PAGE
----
A practicum at a public health institution provides hands-on experience, allowing students an opportunity to apply and learn new public health strategies outside the classroom. The practicum requires between 120-240 hours (3-6 credits) of practical fieldwork. Practicums afford the opportunity to develop and apply certain competencies that tend to be better developed outside of the classroom such as: development of leadership ability and group process skills, political awareness and communication skills, understanding of public and private financing mechanisms, and understanding organizational behavior.

Profile: Mariel Boyarsky

Mariel's practicum took place in Uganda with Makerere University, Health Alliance International and Atlas Coffee. She partnered with a Makerere University student to conduct a situation assessment of women’s reproductive health in Rwenzururu Kingdom, Uganda.

“My practicum experience was amazing.  I learned so much in the six weeks I spent in Uganda.  The opportunity to interview women in Uganda and hear their stories about giving birth, the difficulties and pain and trauma, was unbelievable. I also got a lot of really excellent technical experience in submitting to the IRB, writing semi-structured interview questions, interviewing , working with an interpreter, transcribing interviews, coding and analysis and writing  a final report.  One of the best things was getting to work with all the different partners involved.”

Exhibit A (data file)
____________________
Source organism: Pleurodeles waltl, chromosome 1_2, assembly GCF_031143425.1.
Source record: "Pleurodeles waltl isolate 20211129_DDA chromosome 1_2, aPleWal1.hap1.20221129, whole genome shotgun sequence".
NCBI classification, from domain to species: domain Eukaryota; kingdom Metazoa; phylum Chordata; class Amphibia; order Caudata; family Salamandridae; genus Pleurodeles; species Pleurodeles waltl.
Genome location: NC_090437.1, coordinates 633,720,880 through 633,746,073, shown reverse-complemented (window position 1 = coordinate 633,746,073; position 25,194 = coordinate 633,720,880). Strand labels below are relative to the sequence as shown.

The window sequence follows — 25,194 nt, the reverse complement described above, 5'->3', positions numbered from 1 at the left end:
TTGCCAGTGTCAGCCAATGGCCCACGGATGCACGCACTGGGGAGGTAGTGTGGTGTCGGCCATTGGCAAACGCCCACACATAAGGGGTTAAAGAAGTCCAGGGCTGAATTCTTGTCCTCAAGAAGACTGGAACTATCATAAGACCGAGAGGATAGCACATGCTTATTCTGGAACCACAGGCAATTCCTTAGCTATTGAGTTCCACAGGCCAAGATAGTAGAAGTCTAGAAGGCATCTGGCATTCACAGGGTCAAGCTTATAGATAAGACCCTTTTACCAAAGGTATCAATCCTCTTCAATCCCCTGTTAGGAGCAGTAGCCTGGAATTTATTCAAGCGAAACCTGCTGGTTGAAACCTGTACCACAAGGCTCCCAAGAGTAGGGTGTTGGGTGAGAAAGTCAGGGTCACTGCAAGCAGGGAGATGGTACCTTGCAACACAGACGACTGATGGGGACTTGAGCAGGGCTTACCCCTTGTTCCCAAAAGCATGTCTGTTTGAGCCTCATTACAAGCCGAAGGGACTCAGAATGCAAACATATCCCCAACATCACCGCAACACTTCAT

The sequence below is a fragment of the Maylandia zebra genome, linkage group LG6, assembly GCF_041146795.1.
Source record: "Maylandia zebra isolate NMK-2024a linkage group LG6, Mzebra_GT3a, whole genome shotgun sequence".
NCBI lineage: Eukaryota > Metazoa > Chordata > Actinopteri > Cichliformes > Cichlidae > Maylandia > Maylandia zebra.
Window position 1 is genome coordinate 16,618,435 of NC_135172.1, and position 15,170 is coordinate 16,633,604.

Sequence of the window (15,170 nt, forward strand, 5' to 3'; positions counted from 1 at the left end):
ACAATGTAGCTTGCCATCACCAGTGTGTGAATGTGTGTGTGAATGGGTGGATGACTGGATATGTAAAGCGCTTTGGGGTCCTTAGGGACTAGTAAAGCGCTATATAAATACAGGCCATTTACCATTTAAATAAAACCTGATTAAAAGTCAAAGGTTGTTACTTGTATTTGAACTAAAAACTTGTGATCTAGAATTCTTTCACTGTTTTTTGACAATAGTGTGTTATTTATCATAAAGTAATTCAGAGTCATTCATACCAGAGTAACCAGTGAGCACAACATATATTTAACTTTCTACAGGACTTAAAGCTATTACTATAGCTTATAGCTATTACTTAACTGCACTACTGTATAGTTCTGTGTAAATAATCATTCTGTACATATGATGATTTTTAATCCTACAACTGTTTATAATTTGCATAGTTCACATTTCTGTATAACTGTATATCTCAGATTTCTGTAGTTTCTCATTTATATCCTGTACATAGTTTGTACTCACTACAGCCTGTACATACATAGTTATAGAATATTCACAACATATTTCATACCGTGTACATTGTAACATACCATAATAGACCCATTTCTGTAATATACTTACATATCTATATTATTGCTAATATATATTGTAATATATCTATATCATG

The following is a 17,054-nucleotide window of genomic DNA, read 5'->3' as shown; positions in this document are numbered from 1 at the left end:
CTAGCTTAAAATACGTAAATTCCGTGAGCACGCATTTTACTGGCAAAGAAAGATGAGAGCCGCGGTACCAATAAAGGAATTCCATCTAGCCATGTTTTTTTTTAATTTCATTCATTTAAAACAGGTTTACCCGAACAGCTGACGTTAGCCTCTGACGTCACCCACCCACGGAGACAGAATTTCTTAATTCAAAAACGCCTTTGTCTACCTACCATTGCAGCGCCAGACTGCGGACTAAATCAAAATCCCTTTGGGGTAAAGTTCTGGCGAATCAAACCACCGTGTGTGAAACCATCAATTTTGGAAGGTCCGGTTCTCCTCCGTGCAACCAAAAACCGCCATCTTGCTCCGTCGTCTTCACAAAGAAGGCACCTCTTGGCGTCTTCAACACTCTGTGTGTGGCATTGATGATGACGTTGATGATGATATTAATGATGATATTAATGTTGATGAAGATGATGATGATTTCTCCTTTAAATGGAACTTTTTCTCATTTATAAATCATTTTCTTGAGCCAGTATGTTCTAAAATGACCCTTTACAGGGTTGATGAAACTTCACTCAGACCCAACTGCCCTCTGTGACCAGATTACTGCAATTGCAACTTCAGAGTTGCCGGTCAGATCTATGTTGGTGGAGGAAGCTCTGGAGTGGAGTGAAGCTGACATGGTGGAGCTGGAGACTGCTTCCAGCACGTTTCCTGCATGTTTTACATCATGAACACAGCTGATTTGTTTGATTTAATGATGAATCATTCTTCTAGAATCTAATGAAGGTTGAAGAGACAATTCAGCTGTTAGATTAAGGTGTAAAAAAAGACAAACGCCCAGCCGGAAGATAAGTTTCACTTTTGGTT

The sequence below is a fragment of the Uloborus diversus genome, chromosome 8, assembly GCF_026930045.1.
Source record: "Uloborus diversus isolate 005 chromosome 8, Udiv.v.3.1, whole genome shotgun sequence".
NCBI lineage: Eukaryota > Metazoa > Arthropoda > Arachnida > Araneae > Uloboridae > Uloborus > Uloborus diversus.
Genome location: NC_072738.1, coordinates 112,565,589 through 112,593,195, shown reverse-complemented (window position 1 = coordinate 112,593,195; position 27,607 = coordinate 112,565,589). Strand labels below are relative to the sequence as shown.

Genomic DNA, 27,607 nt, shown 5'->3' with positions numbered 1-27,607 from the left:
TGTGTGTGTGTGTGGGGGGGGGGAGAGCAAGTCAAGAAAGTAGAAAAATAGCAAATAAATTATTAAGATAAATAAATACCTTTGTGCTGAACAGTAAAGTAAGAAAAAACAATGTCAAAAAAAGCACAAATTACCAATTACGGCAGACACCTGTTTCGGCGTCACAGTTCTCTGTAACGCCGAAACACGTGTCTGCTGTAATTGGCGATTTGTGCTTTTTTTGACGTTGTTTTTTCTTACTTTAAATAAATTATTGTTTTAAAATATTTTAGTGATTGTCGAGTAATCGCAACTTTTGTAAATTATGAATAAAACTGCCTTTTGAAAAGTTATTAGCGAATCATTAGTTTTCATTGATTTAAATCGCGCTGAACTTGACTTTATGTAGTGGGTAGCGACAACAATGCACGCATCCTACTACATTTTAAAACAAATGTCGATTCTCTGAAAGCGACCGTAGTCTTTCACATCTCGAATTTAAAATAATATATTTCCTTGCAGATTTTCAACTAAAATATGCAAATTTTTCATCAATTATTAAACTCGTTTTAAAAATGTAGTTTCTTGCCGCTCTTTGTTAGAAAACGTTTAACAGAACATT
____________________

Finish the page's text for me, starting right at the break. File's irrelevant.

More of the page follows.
Students complete an original, independent scholarly analysis of a practice-based or research-based project. The objective of the thesis is to generate new knowledge of a public health problem with broad implications or to address a very specific public health problem in a distinct cultural setting. Students work closely with a committee of faculty members who provide advice on the design, implementation, and write up of the thesis. Students spend on average 6-9 months on their thesis.

application-pdf.png2016 & 2015 Theses.pdf

For a full listing of Global Health MPH theses follow these instructions.

  • Go to the UW Library Resources webpage.
  • From the first drop down menu select "in subject", then "is (exact)", then type in "theses global health" in the blank box.
  • Click the "search" button.

Profile: Aradhana Thapa

Aradhana returned to her home country of Nepal to complete her thesis project. She collaborated with the Nepal Health Research Council and various non-governmental, private, and public health clinics.      

Thesis title: Repeat Abortion and Use of Contraception Among Post-Abortion Women in Nepal - A Prospective Cohort Study.

"My thesis project was as challenging as it was fun to learn so many things at once; the process allowed me to grow immensely. I learned the use of statistical and epidemiological knowledge in conducting a study, managing real life situations around planning and executing data collection, report writing, and presenting my work. I was supported by a fabulous thesis committee and am grateful to my thesis chair, my friends and colleagues, and partner organizations. Most importantly, I am grateful to the bold women who let us in to their lives to try and understand their life experiences; working with them was one of the most amazing aspects of my thesis project."